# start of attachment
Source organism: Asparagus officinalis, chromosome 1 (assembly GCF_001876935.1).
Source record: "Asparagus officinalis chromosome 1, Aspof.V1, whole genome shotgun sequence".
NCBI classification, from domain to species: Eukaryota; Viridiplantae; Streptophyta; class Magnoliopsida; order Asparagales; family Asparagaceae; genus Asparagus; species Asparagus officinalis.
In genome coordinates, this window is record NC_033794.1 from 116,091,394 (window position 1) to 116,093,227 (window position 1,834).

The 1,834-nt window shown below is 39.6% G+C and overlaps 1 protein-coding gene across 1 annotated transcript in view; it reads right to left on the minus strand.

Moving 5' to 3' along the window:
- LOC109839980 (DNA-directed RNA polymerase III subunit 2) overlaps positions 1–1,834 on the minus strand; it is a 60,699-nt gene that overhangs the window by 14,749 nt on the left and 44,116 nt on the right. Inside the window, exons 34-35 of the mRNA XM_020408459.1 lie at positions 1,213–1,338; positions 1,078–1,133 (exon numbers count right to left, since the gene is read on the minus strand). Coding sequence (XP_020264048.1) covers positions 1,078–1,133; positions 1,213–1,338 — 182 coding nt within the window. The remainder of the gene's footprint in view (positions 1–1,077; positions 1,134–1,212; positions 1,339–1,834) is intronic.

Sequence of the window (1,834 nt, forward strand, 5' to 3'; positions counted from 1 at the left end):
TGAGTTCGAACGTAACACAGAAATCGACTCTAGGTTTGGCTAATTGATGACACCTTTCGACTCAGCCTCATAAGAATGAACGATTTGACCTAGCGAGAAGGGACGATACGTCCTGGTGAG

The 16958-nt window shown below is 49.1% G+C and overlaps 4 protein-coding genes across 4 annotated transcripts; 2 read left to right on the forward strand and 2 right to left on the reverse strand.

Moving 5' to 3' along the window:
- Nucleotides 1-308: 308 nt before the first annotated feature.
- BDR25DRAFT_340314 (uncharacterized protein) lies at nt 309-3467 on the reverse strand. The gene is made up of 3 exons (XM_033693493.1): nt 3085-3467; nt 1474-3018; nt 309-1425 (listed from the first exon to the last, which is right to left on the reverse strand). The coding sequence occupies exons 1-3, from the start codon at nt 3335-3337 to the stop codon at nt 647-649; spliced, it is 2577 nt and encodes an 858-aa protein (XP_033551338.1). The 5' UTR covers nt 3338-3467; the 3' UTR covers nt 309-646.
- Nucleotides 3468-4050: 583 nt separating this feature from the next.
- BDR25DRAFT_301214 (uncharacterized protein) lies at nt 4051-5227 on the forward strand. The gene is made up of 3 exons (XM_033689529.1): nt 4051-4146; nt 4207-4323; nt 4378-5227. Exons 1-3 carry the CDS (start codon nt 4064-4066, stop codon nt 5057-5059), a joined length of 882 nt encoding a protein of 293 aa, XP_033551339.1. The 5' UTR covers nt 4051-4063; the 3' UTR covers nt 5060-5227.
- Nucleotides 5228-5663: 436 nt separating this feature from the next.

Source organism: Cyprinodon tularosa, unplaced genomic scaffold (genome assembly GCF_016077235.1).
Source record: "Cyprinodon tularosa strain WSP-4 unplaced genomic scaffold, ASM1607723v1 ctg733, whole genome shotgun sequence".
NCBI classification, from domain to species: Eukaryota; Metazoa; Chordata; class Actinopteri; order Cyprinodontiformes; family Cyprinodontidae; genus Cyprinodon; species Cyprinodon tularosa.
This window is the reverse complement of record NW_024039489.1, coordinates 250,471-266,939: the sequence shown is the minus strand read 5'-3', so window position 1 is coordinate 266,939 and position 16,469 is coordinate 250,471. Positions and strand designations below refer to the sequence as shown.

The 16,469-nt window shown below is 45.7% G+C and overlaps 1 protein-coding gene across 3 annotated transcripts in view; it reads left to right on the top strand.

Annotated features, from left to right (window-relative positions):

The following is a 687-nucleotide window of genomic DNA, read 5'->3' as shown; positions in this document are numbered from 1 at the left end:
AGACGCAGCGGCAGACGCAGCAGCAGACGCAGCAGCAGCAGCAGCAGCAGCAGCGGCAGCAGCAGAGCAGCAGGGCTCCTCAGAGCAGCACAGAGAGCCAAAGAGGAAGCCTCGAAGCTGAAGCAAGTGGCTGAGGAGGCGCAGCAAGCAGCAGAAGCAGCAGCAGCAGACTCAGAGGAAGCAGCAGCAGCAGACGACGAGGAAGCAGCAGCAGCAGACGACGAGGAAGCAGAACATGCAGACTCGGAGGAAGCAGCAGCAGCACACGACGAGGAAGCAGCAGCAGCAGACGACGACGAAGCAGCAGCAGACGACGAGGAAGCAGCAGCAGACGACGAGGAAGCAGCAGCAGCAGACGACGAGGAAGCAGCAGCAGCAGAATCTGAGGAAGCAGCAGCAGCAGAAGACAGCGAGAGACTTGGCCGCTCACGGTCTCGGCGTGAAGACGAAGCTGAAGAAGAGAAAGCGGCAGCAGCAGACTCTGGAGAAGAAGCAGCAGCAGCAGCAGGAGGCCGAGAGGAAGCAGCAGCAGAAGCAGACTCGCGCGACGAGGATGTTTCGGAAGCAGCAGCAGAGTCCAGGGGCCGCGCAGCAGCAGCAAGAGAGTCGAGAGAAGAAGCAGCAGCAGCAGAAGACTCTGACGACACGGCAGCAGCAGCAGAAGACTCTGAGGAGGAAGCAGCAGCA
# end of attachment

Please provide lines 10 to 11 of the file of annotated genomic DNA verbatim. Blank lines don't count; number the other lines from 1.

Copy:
The 16958-nt window shown below is 49.1% G+C and overlaps 4 protein-coding genes across 4 annotated transcripts; 2 read left to right on the forward strand and 2 right to left on the reverse strand.

Moving 5' to 3' along the window: